"These girls are lowering themselves to the level of backstreet floozies. It angers me because I fought a bitter fight to get feminism back on track and be pro-sex at the same time. This is degrading the entire pro-sex wing of feminism.... [T]hey are cheapening their own image and obliterating all sexual mystery and glamour, which are the heart of the star system... These are women who are clearly out of control because the old studio era is over. The studio system... guided and shaped the careers of the young women who it signed up. It maximized their sexual allure by dealing it out in small doses and making sure you don’t have -- what has become here -- a situation of anarchy."
So the women are bringing the anarchy of too much uncontrolled sex?! That's not how it looks today, after the Weinstein revelations. But, of course, Weinstein and the men like him were active back in 2006, exercising control, trying to wrest "small doses" of "sexual allure" out the actresses for their own gratification. But, as Paglia put it then, the "girls" were "lowering themselves." And Paglia expressed anger, because it interfered with her "wing" of feminism: "pro-sex feminism."

Is anyone talking about "pro-sex feminism" — or "sex-positive feminism" — these days? Searching for both terms in the news of the last month, I find only a reference to Taylor Swift song lyrics and a description of a 1986 movie character (who's being brought back for a new TV show).

No one seems to be jumping at the opportunity to reconcile "pro-sex feminism"/"sex-positive feminism" with the new, staunch, zero-tolerance approach to sexual abuse. I'm sure many of those who write about feminism today are too young to remember the feminism of the 1980s, so they're unlikely to see that the things that are happening now resemble what sex-positive feminism fought against. And won. For a while.

But nobody wants to talk about sex-positive feminism now, and no female pop stars are seeking attention by giving paparazzi an unobstructed view of naked crotch.

ADDED: By today's standards, the flashing of naked crotch is considered sexual abuse. If a man were to do it, he'd be professionally and socially dead. 

AND: I've done the retrospective adding of the tag "Trump's 'Access Hollywood' remarks." 49 posts so far, including this one. I might do a project of analyzing my personal reactions over time. I'm told I really changed over time, and obviously the context has changed.

"CBS This Morning" may have fired Charlie Rose, but it used to revel in his sexual creepiness.

It's been a running joke on John Oliver's show for years:

Charlie Rose's "CBS This Morning" co-host Gayle King just happened to be a guest on Stephen Colbert's show last night. We're told she was already scheduled and, when the Rose story broke, she considered canceling, but Colbert's show is on CBS, and I assume I'm looking at CBS trying to extricate itself from the Charlie Rose story. And Gayle King isn't just committed to CBS, she's got her own reputation to keep clean. Watch the mind-numbing performance of Gayle King who plays dumb and cloyingly emotional:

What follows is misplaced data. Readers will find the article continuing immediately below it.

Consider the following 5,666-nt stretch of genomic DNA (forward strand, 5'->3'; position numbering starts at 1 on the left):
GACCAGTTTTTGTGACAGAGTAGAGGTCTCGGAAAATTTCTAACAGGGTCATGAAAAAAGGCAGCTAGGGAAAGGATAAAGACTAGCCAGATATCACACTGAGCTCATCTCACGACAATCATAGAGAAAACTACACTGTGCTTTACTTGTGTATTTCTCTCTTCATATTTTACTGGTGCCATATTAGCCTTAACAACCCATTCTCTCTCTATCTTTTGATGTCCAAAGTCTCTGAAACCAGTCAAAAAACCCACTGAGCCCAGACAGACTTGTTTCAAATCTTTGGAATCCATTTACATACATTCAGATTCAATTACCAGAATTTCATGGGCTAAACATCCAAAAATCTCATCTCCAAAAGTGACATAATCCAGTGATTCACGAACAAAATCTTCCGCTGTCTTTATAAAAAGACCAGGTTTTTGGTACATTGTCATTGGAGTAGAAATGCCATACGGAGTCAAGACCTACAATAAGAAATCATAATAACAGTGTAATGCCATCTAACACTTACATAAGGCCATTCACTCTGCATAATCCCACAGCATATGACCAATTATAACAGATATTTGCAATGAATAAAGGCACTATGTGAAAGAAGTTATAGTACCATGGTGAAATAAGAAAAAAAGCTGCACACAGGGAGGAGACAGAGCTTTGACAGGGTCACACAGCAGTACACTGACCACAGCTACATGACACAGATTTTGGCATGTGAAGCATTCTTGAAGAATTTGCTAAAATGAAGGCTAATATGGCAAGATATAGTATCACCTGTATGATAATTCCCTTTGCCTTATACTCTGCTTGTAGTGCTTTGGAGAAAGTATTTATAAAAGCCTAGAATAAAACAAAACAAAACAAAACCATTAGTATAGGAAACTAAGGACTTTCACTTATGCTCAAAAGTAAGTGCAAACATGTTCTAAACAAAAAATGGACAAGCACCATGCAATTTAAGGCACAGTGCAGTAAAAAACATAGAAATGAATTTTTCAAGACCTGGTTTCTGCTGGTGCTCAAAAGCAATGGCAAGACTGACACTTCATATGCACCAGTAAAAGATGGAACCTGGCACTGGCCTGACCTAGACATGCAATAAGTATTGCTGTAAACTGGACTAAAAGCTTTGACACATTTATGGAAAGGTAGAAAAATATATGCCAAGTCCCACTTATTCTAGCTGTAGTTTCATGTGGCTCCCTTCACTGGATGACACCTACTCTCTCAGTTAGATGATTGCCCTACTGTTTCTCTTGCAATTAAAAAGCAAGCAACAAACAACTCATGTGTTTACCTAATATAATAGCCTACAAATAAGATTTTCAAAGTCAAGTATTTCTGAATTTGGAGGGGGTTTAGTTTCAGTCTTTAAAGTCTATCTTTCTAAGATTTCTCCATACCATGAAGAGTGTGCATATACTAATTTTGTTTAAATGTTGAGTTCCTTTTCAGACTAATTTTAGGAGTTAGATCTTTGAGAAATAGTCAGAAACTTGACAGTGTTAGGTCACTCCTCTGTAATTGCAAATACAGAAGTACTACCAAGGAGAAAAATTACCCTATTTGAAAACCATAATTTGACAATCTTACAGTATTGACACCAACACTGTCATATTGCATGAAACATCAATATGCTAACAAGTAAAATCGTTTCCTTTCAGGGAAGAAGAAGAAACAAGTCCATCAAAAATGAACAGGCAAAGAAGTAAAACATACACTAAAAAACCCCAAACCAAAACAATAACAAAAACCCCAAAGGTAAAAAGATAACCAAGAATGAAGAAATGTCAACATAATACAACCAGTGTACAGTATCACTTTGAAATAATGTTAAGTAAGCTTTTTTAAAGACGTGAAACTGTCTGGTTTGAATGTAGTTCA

1. In Colbert's introduction of King, he says she "delivers the hard news as co-anchor of 'CBS This Morning' and delivers the good news as the editor-at-large of O, the Oprah Magazine." Was "hard news" an intentional reference to Charlie Rose, whose penis is in the news? If innuendo was not intended, I believe it would have been noticed after it was written and edited out, so I say it was intended. Deniable, of course. Everything's deniable, like King's I-knew-nothing! routine.

2. Less than half-way through this clip, I was pausing and researching signs of lying. King is looking down and to her right (as if she had notes down there she needed to read) and scratching her cheek (at 2:02 (I've seen myself on video many times touching my cheek when I know I'm saying something that's has an element of deceit)). And look at her fist at 2:55.

3. "This is very difficult for me" — King's tactic is to make this a story of her emotional journey. Colbert plays a supporting role, with softball questions like: "Are you angry?" To which King answers: "I am a variety of emotions. There's certain some anger. There's some sadness. There's compassion. There's concern." It's so complex! "You can hold a variety of emotions around one particular incident."

4. At 3:52, she repositions and goes back to "what these women are going through." But what I want to know is what she knew and might have done to help "these women" before the news story broke and had an impact on her career. We have to start listening to women. King has been a professional in woman-oriented media for a long time. She didn't just recently get a clue about these issues. But the Colbert audience gives her a massive cheer (as she interlaces her fingers and works her hands back and forth).

5. Women will continue to speak up, King tells us in an impassioned tone, because "they're now being believed." She has to say "they," though she's a woman, because if she said "we," it would seem as though she had a story to tell.